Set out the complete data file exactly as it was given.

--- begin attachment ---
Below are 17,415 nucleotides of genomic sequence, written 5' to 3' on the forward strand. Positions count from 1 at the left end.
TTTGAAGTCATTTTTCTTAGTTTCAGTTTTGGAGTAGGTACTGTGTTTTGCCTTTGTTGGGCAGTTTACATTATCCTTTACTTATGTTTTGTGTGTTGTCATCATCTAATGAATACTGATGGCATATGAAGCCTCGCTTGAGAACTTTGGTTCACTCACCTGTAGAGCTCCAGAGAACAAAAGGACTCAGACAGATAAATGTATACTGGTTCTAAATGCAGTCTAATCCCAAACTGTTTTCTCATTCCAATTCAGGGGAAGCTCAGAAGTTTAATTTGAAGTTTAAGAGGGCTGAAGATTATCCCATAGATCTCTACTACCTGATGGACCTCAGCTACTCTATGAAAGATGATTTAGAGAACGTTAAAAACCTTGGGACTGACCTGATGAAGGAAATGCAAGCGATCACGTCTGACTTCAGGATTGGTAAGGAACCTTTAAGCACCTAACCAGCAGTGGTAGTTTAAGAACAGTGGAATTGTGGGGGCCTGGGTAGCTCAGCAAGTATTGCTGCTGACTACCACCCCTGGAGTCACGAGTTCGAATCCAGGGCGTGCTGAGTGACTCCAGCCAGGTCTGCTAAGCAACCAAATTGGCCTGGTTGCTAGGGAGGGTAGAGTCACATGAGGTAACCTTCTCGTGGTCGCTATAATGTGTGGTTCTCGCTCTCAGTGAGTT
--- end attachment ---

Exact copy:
Below are 17,415 nucleotides of genomic sequence, written 5' to 3' on the forward strand. Positions count from 1 at the left end.
TTTGAAGTCATTTTTCTTAGTTTCAGTTTTGGAGTAGGTACTGTGTTTTGCCTTTGTTGGGCAGTTTACATTATCCTTTACTTATGTTTTGTGTGTTGTCATCATCTAATGAATACTGATGGCATATGAAGCCTCGCTTGAGAACTTTGGTTCACTCACCTGTAGAGCTCCAGAGAACAAAAGGACTCAGACAGATAAATGTATACTGGTTCTAAATGCAGTCTAATCCCAAACTGTTTTCTCATTCCAATTCAGGGGAAGCTCAGAAGTTTAATTTGAAGTTTAAGAGGGCTGAAGATTATCCCATAGATCTCTACTACCTGATGGACCTCAGCTACTCTATGAAAGATGATTTAGAGAACGTTAAAAACCTTGGGACTGACCTGATGAAGGAAATGCAAGCGATCACGTCTGACTTCAGGATTGGTAAGGAACCTTTAAGCACCTAACCAGCAGTGGTAGTTTAAGAACAGTGGAATTGTGGGGGCCTGGGTAGCTCAGCAAGTATTGCTGCTGACTACCACCCCTGGAGTCACGAGTTCGAATCCAGGGCGTGCTGAGTGACTCCAGCCAGGTCTGCTAAGCAACCAAATTGGCCTGGTTGCTAGGGAGGGTAGAGTCACATGAGGTAACCTTCTCGTGGTCGCTATAATGTGTGGTTCTCGCTCTCAGTGAGTT